What’s more, you can’t do this out amongst the dandelions. You actually need to be at a forge, like a real frakkin’ blacksmith. Once you craft an item, you feel an attachment to that item, like you really toiled to make it.And you don’t just get recipes from a trainer. You have to make parts and then experiment with them in order to learn how to make new things. It makes you feel as though you’re really a craftsman. I seriously considered avoiding the main quest of the game for a bit just to play with crafting. I strongly suspect you may be able to do a good portion of your leveling just through crafting.
Which brings me to my next point…
7. Experience system
In GW2 you get experience for all the right things. Want to just stand out in a field and kill boars to level up? It’ll take you forever. Killing mobs gives you virtually no xp.
What does give you xp? Crafting a new item. Exploring the map. Helping a local farmer. All the stuff that makes a game rewarding. If you like grinding, this will not be your game.
HOLY SHIT THIS GAME LOOKS BEAUTIFUL! Seriously. So much detail went into the aesthetics of this game. You actually want to explore. You want to see beautiful exotic locations.
9. Questing and dynamic events
In standard MMOs, you find someone with a quest, you get the quest, you do the quest, and you return to the quest-giver to collect your xp/rewards. Rinse, repeat, send in your monthly check to the monotony-lovers club.
In GW2 there are certain areas where things are not well. They may need a hand tilling the field, or feeding the cows. In other areas they may need help thinning out the local deer population. Maybe there is a nearby cave with bandits who keep raiding the town you could go deal with. Nobody sends you out on these errands. However, if you help out, you will get xp on the spot, and you might get a letter later thanking you and including some money. But you don’t have to go find the quest-giver and return. You just wander the land helping.
And here’s the best thing: what you do changes the world. In WoW, the environment never, ever changes, so you don’t get the feeling that you’re accomplishing anything. In WoW you’ll hear someone say “Oh crap! There’s a big lumbering death beast thundering toward our village and if it’s not stopped he’ll certainly level our village!” And if you don’t take the quest not a god damn thing happens. The village will be fine whether you go and spank the death beast or not.
Not in GW2. If someone doesn’t go kill or divert the death beast then it’s going to go and actually level the village. Need something from a merchant in that village? If they’re rebuilding because you thought you could wait to kill the death beast then you’re just shit out of luck.
And then dynamic events. These are awesome. You might just be walking along and see a group of centaurs charging past on their way to assault a keep. You might have a child run up to tell you they’re lost. You might be enjoying a tasty brew in the tavern when a bandit raid occurs. In GW2 the quests come to you! Everybody in the area then rushes out and tries to help and the whole thing is seamless because you don’t have to spend 5,000 years organizing a raid. And once more, if you fail, things change.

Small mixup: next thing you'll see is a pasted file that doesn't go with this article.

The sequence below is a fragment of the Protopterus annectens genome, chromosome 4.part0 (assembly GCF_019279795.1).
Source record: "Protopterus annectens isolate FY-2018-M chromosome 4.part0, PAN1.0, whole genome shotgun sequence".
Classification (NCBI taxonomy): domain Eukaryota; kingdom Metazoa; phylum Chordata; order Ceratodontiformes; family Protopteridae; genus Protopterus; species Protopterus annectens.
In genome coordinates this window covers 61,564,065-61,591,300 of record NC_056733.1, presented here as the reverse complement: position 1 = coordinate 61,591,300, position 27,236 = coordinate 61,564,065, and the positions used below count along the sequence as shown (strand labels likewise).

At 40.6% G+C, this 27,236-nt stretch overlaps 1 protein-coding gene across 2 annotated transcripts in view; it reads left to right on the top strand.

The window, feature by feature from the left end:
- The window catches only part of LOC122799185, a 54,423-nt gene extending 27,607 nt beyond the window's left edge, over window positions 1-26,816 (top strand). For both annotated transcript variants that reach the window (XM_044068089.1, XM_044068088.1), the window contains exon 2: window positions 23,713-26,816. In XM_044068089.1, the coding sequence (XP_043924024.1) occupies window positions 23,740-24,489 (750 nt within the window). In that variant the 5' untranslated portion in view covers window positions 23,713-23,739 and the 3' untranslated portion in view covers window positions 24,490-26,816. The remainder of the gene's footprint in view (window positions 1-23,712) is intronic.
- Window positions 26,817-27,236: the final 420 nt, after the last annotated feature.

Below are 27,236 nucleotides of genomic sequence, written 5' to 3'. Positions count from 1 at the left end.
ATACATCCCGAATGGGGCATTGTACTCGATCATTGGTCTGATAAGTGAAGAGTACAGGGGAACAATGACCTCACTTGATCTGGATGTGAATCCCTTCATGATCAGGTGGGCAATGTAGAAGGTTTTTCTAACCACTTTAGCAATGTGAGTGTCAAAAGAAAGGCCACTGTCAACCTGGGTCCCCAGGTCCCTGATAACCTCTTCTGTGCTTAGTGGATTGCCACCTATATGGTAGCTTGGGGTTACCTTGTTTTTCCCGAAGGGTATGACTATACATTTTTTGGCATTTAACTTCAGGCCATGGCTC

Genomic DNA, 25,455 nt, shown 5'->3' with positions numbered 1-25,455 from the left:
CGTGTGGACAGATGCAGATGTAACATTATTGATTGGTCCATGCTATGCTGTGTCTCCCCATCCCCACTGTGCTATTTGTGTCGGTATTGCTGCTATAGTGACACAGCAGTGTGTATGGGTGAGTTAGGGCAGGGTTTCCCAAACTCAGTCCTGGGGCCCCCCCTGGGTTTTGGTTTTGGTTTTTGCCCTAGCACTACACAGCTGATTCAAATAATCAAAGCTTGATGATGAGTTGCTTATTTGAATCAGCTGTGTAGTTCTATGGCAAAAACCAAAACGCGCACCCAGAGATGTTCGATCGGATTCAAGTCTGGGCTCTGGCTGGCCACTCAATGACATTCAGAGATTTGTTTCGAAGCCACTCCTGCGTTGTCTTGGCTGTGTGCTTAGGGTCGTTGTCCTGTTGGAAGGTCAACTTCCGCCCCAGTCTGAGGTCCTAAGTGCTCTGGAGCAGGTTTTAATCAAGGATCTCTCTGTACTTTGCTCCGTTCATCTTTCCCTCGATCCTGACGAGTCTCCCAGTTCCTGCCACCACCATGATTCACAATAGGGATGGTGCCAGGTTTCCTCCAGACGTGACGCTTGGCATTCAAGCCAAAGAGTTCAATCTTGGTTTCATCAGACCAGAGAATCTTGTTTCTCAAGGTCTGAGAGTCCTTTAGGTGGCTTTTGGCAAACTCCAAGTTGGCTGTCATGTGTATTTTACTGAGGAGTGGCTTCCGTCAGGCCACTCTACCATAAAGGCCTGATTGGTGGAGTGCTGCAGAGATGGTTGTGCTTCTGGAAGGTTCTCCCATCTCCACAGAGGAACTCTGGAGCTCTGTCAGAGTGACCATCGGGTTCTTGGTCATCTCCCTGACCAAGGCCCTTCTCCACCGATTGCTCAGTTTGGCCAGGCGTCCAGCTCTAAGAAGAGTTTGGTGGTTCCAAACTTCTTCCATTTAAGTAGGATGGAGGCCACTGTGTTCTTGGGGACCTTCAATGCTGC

Helping others gives you karma points. If you visit someone you helped later, they may trade you things in exchange for those karma points. Short story: you want to make it in GW2? You have to help people out.
So you’ve got a level 80 unstoppable badass that you’re just in love with and your friend just started playing. You want to go and let your seasoned warrior show the newbie the land. In other MMOs the higher level character would earn nothing and would also stop their friend from earning anything, since the higher level character would easily overwhelm the landscape.
In GW2 if you’re in an area designated for level 5 characters, that’s what level you fight at. Nothing is easy in this land. Fighting bandits will be just as hard for you as it is for them. You’ll both get xp.
11. Alt-aholics dream
In the above scenario (when a friend picks up the game) I’d just make a new alt, since I’m a bit of an alt-aholic. This game totally caters to that. The different classes (“professions” as they’re called in GW2) all feel unique. They all operate on different mechanics so there’s always a new style of play to explore and enjoy. And they’re all balanced.
Toward the end of the beta I asked a question in general chat: “Which class is the best?”
The first six responses all had a different opinion (and there are eight classes). One person even said that the only class he got killed repeatedly with was the engineer. I had the exact opposite experience. My engineer was my favorite!
I could keep going. There was seriously so much good in this game. We so often hear the term WoW-killer get thrown around. I’ve always thought it was silly. People have so much invested in WoW that the very idea of sunk cost will keep most of them around. To think that any game, no matter how good, could kill WoW is kind of absurd.
At least, that’s what I used to think. GW2 was easily the best game I’ve ever played. I can see people coming over to it en masse, it’s that engaging. The fact that there’s no monthly fee to play it only sweetens the pot.
If you’re a fan of MMOs, seriously, buy this game.
This is post 21 of 49 for Blogathon.